The Disability Discrimination Act 1995
THE DISABILITY DISCRIMINATION ACT 1995
Extract from Preface to Sign Language Link; Desk edition 1999
"From October 1999, the Disability Discrimination Act requires any use of a public place and all service providers (paid or unpaid) such as banks, shops, hospitals, hotel, or information services to change practices, policies or procedures which make it impossible or unreasonably difficult for disabled people to use a service.
This includes deaf people, but an important point to note is that access for deaf people (whose needs are widely diverse) can be easily overlooked when people are focusing on physical disability. Deafness is invisible, but its effects on those who have become deaf or hard of hearing can at least be imagined, even simulated with some effort or training. However, it is very difficult for hearing people to imagine what it is like to be born deaf, particularly to be born deaf and not given access to early language. The underlying language complexities, variable educational attainments, and functional illiteracy of many born deaf people are still met with surprise and ignorance.
Much is rightly made of the importance of sign language interpreting and the dire shortage of interpreters, but the commonly held assumption that interpreting services are the answer to all deaf people's needs is naïve.
Deaf children's difficulty in learning to read and write (secondary skills in using a language that most haven't acquired as a first language because of their deafness) is little understood by many families or professionals, let alone the general public. The effects, which can seriously restrict access to learning and information (and therefore general knowledge) throughout life, require special consideration if deaf people's language and communication needs are to be met.
Even those with special and direct statutory responsibility for deaf services have been found sadly lacking by Social Services Inspectorates in both England and Scotland. Serious shortcomings have been found in worker's ability to communicate with their own service users; most social workers in the areas inspected cannot communicate with sign language users.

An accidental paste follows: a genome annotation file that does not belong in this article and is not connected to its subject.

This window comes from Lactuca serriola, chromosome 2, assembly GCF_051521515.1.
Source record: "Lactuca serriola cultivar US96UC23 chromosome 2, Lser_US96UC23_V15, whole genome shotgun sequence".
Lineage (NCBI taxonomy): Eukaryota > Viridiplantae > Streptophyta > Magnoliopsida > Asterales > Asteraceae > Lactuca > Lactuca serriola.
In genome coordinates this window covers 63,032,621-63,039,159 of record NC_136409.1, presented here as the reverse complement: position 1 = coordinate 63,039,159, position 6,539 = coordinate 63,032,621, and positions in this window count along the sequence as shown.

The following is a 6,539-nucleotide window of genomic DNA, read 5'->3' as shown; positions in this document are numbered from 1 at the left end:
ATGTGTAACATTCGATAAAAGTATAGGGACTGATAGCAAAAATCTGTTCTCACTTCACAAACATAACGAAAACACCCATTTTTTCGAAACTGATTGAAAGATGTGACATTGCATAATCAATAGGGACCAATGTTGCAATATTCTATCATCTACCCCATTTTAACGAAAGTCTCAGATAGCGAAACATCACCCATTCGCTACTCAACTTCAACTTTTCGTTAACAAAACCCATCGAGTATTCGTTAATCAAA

Linked with this was a lack of effective user consultation and poor management direction, in addition to patchy access to interpreting services (detailed in the reports 'A Service on the Edge' and 'Sensing Progress' relating to England and Scotland respectively). Compounding all these factors is the irony that such paucity of communication channels makes it virtually impossible for Deaf users to implement complaints procedures.
Schools attended by deaf children, including specialist deaf schools and units, cannot be guaranteed to offer much better in terms of accessibility for deaf people by either text phones or to staff with whom they can communicate. This is without even considering the minefield of educational methodologies used within those schools that may or may not meet the deaf child's needs.
There are no statutory requirements for specialist teachers or social workers with deaf people to have any competence in British Sign Language. An estimated 81% of families of deaf children never learn to communicate effectively with their children. Without Government action, it is difficult to see how this might change.
The Deaf community is still fighting for official Government recognition of BSL (there was a protest march through London on 27th June 1999 to this end). BSL is not included in the European Charter for Minority Languages, despite being Britain's fourth indigenous language after English, Welsh, and Scottish Gaelic. Until BSL is given equal status to other languages, the Deaf community will remain an oppressed minority. At the dawn of a new century, it seems that there is still a long way to go before Deaf people in Britain achieve full civil rights."